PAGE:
Sun Breaks Through to Shine on Armstrong’s Final Day

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Riding through a storm to finish in the sunlight was a fitting way for Lance Armstrong to end his cycling career. He’s already weathered a lot of storms during his life, and today not only marked the end of his cycling career, but hopefully also the end of struggle.

The commitment Lance Armstrong has shown since the moment he decided to go for his first yellow jersey has been immense, and exhausting. The race itself is stressful, emotionally and physically, but that only lasts three weeks. The year-round preparation for the event is where the majority of the stress resides. Now that his cycling career is over, he can wake up in the morning and not think about how that day will affect his chances to win the Tour de France several months down the road.

The end of Lance’s career also offers many new opportunities. As a professional racer, he had to be careful not to injure himself in other activities. He would go mountain biking, but he rode conservatively to reduce the risk of breaking bones or sustaining injuries that could derail his Tour de France preparation. He still enjoys swimming and running, but he limited his participation in those sports because he was devoting so much energy to pursuing his cycling goals. Now, Lance can go out and enjoy a much wider range of activities because there is no pressure to be in top condition every July.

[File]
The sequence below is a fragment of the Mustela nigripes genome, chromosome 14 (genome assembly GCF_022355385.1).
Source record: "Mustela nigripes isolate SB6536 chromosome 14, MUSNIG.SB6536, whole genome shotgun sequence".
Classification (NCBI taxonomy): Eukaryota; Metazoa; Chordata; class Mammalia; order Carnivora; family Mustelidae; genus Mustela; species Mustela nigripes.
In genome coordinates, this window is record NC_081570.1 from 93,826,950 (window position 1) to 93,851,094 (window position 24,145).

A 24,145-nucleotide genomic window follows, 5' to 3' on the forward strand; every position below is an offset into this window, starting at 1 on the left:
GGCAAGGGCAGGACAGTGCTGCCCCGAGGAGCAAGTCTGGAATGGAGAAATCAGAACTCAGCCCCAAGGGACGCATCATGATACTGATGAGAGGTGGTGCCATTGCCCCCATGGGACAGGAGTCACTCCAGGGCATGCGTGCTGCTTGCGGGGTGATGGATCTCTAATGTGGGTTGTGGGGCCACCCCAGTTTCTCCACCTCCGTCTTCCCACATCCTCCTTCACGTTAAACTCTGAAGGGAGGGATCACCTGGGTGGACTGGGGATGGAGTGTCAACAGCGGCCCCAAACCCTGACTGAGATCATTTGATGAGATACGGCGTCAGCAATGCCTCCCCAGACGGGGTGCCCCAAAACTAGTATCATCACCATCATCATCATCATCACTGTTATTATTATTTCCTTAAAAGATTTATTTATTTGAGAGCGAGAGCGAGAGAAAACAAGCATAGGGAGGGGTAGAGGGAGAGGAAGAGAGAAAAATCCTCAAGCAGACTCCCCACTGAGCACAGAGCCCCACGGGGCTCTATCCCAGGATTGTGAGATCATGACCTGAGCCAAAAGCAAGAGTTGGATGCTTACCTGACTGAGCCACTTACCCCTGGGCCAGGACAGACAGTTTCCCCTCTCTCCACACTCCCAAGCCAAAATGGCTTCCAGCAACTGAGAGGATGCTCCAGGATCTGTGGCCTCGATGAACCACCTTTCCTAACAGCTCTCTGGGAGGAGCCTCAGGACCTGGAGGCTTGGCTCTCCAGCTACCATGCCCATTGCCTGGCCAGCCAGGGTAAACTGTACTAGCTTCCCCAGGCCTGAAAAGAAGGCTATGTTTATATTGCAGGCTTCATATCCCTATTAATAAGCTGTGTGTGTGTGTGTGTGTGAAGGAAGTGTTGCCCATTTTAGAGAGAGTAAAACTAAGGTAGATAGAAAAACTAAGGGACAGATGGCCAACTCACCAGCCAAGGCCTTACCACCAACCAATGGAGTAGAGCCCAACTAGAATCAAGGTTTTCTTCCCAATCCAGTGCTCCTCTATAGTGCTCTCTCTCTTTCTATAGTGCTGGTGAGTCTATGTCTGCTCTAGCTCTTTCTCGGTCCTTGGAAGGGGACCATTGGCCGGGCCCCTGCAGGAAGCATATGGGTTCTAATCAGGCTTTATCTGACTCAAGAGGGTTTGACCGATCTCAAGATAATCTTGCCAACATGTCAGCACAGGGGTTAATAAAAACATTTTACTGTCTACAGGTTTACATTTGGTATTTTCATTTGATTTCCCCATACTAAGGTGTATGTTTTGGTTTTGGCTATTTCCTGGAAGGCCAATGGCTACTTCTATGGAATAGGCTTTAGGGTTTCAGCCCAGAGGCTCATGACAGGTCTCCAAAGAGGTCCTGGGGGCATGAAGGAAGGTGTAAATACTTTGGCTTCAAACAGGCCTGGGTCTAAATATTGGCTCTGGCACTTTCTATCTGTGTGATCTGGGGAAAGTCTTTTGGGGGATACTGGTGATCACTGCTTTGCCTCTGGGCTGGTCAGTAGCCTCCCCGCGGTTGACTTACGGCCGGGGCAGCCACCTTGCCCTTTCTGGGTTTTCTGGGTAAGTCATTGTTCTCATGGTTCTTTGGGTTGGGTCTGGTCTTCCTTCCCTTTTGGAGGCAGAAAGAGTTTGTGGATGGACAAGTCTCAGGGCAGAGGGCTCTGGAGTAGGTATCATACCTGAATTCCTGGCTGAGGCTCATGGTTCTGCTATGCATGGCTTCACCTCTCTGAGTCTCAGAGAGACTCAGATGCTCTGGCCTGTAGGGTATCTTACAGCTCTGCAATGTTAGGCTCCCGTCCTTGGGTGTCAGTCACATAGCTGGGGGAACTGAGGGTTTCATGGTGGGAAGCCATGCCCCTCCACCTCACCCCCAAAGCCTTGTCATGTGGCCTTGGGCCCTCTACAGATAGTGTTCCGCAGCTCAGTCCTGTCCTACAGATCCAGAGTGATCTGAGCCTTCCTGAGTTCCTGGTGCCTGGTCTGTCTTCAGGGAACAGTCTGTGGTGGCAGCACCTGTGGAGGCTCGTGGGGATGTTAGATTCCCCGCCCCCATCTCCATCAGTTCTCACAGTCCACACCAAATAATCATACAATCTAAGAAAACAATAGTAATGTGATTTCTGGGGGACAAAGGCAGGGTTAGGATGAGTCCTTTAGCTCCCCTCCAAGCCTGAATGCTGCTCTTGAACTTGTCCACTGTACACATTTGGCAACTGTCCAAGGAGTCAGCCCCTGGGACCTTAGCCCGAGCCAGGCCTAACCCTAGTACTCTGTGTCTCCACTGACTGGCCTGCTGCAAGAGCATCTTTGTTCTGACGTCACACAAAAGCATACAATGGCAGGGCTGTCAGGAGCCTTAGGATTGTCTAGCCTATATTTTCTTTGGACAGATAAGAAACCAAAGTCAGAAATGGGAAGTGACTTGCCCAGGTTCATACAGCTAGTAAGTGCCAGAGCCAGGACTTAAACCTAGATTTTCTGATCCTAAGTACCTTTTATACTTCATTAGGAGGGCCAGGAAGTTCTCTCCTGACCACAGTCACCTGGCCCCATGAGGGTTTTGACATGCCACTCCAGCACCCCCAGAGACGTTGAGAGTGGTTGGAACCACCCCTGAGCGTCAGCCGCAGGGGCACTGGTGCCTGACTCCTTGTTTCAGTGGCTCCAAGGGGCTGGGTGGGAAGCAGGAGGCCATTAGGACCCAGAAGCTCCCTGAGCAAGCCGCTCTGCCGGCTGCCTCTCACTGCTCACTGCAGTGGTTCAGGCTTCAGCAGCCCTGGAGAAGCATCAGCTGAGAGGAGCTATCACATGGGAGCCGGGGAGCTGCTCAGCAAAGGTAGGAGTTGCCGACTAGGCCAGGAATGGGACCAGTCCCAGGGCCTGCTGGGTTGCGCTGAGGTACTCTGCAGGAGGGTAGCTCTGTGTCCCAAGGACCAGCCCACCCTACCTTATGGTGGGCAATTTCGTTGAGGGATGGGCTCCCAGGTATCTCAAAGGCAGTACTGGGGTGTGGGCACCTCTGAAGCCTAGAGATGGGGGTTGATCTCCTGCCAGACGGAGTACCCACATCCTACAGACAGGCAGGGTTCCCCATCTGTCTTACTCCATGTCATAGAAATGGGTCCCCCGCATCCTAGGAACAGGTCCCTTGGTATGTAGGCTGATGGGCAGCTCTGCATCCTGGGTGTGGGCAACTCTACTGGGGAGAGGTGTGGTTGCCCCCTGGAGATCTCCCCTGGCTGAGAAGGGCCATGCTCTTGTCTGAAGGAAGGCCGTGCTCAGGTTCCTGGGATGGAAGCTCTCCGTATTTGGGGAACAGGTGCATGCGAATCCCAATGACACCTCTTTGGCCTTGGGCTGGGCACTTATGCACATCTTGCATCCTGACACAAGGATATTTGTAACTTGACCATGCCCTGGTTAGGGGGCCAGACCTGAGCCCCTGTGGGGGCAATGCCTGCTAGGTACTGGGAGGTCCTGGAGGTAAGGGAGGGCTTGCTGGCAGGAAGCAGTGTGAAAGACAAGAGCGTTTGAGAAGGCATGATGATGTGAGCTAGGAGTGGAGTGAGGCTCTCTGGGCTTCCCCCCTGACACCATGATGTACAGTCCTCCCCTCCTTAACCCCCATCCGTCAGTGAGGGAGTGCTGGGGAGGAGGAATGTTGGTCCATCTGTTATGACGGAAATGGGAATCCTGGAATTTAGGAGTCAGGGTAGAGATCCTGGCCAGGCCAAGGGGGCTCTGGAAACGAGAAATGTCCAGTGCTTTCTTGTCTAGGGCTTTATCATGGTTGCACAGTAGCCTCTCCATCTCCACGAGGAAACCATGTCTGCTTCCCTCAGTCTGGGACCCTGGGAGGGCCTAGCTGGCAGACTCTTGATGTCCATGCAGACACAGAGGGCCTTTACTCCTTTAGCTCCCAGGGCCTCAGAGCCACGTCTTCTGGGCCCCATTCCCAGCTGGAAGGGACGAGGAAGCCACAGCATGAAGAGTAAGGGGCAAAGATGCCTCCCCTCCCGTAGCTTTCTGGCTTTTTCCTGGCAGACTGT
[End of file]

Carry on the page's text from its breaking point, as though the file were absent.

Lance’s success in racing also means the end of financial struggles. He’s made a good living and worked very hard for everything he has. He’s done what all parents seek to do; he’s made sure his children can lead a life more comfortable than his. And after spending so much time apart over the past few years, he is excited to turn his undivided attention to his children. They are the reason he returned to the Tour de France this year, and the reason this Tour was his last.

The end of his cycling career also means I’ve written my last training program for Lance Armstrong. Our relationship has spanned more than 15 years already, and I’m confident we’ll be involved in each other’s lives for years to come. His retirement from cycling is a transition, part of the natural progression of life. He continues to set and work towards goals, and so will I. We may not speak to each other every day the way we have in the months leading up to the Tour de France, but after all these years, we’ll continue to play roles in each other’s lives.

Lance has achieved exactly what he set out to. He’s won the race he loves most for a seventh time, in front of his children, and he’s retiring at the top of his game. It’s the right time to retire because he’s decided it’s the right time. No one can or needs to tell an elite athlete when it’s time to go, it’s something each athlete has to find for himself. Lance is fortunate to be able to choose the time and place for his exit. Many before and after him will be forced into retirement by injuries or diminished health, but Lance is going out on his terms, at the pinnacle of his athletic achievements. He wouldn’t have it any other way.

As this is the end of the Tour de France, I’d like to take this opportunity to thank Outside Online for their excellent coverage of the 2005 Tour de France. I’ve enjoyed writing updates and sharing them with all of you and I’ve appreciated your feedback. I hope you enjoyed the Tour de France this year and will follow the race again in 2006 and beyond.

Chris Carmichael is Lance Armstrong’s personal coach and founder of Carmichael Training Systems, Inc. (CTS). His latest book, Chris Carmichael’s Fitness Cookbook, is now available and you can register for a chance to win a ride with the Discovery Channel Pro Cycling Team at